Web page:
The COVID-19 Pandemic has been extraordinarily impactful on hospitality businesses, particularly sit-down dining establishments. To help stimulate this important sector of our economy, one overwhelmingly dominated by small and closely held businesses, Congress authorized a temporary, two-year, 100% business expense deduction for certain business meals at “restaurants.” As with all (tax) law changes, the devil is in the details.
The IRS published on its website Notice 2021-25 which defines a “restaurant” for the purposes of this law change as a “business that prepares and sells food or beverages to retail customers for immediate consumption.” The IRS explicitly excludes businesses that “primarily sell pre-packaged food or beverages not for immediate consumption.” The IRS notes that neither a “specialty foods store” nor a “convenience store” is a restaurant.
In recent audits of non-hospitality clients, we have seen the IRS and state Departments of Revenue scrutinize meal and entertainment deductions, going so far as to investigate the underlying restaurants that issued the receipts. In those cases, the IRS has looked to the NAICS and SIC codes that the restaurants listed on their entity documents. An incorrect NAICS or SIC code by an unwary restaurant owner can lead to the disallowance of business expense deductions for legitimate business meals expensed by the restaurant’s patrons.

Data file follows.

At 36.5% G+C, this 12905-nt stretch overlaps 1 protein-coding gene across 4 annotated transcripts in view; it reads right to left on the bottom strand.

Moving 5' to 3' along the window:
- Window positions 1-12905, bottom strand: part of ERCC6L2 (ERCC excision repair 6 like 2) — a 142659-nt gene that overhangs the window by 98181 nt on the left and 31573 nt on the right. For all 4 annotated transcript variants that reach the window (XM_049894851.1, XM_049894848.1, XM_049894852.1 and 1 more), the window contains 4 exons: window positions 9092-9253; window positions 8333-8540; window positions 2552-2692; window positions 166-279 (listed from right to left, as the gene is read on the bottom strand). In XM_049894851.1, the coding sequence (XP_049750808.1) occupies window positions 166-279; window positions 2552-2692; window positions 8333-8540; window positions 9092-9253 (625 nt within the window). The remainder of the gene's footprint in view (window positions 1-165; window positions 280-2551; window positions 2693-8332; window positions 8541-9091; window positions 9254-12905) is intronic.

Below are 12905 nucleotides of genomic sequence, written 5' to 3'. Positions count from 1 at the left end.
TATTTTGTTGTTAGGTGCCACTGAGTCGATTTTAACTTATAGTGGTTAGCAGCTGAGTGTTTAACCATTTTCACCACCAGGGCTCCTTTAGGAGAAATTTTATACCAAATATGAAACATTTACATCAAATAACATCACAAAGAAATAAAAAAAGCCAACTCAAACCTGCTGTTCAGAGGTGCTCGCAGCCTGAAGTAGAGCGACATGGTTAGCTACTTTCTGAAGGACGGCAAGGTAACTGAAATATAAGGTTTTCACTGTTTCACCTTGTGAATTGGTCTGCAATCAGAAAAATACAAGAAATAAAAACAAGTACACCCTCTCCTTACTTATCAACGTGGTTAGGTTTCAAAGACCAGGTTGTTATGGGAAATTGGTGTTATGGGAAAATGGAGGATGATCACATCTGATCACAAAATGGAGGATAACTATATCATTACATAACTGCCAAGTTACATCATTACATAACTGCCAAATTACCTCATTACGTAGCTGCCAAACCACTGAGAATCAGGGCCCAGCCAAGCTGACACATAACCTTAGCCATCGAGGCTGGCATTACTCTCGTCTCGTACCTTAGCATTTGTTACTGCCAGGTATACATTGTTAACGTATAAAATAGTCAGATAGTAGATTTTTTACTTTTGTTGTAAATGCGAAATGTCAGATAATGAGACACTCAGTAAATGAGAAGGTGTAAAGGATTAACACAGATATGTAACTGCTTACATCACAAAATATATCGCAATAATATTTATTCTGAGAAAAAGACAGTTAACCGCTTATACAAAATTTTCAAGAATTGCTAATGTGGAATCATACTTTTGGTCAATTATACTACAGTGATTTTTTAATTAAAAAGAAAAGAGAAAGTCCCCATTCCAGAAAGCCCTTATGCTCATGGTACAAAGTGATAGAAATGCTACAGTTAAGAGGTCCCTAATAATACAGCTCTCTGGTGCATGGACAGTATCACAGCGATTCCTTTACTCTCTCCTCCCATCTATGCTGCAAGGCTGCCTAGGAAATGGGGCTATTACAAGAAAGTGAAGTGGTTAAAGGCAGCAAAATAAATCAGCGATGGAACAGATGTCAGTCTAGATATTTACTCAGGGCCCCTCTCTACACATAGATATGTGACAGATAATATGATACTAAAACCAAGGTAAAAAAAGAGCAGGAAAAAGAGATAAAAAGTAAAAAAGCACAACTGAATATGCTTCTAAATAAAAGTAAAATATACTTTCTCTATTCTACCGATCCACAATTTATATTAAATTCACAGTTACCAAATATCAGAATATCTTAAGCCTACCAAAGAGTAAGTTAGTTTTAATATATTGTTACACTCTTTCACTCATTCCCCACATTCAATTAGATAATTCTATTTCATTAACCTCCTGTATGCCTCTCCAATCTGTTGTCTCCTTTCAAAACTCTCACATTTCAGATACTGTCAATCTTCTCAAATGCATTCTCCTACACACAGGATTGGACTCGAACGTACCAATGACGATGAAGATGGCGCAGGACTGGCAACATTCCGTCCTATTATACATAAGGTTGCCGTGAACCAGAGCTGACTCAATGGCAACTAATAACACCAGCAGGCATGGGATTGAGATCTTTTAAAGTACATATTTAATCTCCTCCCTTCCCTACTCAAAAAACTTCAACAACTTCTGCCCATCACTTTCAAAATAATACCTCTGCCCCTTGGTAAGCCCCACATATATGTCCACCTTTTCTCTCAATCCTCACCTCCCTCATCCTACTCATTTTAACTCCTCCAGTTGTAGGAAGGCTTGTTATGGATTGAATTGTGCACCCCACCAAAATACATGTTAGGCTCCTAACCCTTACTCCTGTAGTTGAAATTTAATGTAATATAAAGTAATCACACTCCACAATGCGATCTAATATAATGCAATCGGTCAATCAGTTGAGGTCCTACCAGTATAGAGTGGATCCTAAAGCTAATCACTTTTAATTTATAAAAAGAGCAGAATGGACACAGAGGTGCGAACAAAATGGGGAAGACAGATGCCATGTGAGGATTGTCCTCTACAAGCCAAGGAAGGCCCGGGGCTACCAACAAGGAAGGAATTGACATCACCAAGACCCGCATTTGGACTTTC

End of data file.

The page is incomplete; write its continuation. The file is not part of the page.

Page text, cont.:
In order to prevent this derivative audit risk, we urge our hospitality clients to reach out for a complimentary Industry Classification Review. Our attorneys will review your formation documents and recent tax filings to help determine whether your business is incorrectly classified. We consider this a small effort to help closely held and small businesses get back to normal after the incredibly challenging year we all faced.
We remind our clients that the best time to clean up any paperwork and business formality loose-ends is yesterday. The next best time is today.
The information provided herein should not be relied upon as legal advice. Your receipt of this information does not create an attorney-client relationship between you and Shmuel Law Group, LLC. Any advice provided herein should be discussed between you and your legal and tax advisers and applied to your individual circumstances prior to your acting on it. In certain jurisdictions, this publication may constitute attorney advertising.